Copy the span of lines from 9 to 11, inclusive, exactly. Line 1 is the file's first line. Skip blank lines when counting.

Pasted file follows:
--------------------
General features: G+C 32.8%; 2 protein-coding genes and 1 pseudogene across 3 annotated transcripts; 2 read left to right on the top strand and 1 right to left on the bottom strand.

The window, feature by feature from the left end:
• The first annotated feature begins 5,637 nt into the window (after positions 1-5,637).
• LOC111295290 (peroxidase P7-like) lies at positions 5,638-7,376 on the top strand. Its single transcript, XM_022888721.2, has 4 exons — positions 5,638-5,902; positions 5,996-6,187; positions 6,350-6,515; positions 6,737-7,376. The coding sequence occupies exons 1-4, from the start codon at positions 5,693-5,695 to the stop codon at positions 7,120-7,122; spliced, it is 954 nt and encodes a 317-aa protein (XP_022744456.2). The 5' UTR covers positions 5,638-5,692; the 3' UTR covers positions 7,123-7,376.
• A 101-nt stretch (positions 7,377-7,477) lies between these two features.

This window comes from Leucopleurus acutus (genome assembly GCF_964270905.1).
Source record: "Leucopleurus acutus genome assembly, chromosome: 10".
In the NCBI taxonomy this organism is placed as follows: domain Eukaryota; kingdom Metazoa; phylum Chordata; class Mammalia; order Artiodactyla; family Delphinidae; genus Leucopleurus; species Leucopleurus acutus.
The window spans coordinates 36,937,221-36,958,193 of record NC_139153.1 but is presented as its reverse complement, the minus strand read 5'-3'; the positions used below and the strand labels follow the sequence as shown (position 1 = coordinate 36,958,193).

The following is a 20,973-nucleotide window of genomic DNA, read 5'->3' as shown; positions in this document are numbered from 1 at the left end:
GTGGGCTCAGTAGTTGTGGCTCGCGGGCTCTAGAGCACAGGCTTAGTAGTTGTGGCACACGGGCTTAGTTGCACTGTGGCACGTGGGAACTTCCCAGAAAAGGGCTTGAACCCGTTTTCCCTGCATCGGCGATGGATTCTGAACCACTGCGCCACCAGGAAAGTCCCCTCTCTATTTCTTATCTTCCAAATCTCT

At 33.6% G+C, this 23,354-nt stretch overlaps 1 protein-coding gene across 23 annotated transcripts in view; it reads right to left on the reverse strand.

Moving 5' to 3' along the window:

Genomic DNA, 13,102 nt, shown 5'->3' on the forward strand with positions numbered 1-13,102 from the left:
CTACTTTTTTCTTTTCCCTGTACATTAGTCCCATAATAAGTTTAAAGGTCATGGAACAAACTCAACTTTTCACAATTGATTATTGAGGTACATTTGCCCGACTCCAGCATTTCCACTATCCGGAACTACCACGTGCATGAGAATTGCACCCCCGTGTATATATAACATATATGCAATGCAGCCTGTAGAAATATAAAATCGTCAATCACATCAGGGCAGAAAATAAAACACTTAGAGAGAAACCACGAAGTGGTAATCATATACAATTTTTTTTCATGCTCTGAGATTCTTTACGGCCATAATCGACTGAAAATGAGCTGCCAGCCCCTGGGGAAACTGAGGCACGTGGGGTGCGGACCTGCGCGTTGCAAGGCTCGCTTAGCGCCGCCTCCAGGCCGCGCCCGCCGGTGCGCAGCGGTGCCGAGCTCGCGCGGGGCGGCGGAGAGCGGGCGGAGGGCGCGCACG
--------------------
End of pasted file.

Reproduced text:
The window spans coordinates 36,937,221-36,958,193 of record NC_139153.1 but is presented as its reverse complement, the minus strand read 5'-3'; the positions used below and the strand labels follow the sequence as shown (position 1 = coordinate 36,958,193).

The following is a 20,973-nucleotide window of genomic DNA, read 5'->3' as shown; positions in this document are numbered from 1 at the left end:
GTGGGCTCAGTAGTTGTGGCTCGCGGGCTCTAGAGCACAGGCTTAGTAGTTGTGGCACACGGGCTTAGTTGCACTGTGGCACGTGGGAACTTCCCAGAAAAGGGCTTGAACCCGTTTTCCCTGCATCGGCGATGGATTCTGAACCACTGCGCCACCAGGAAAGTCCCCTCTCTATTTCTTATCTTCCAAATCTCT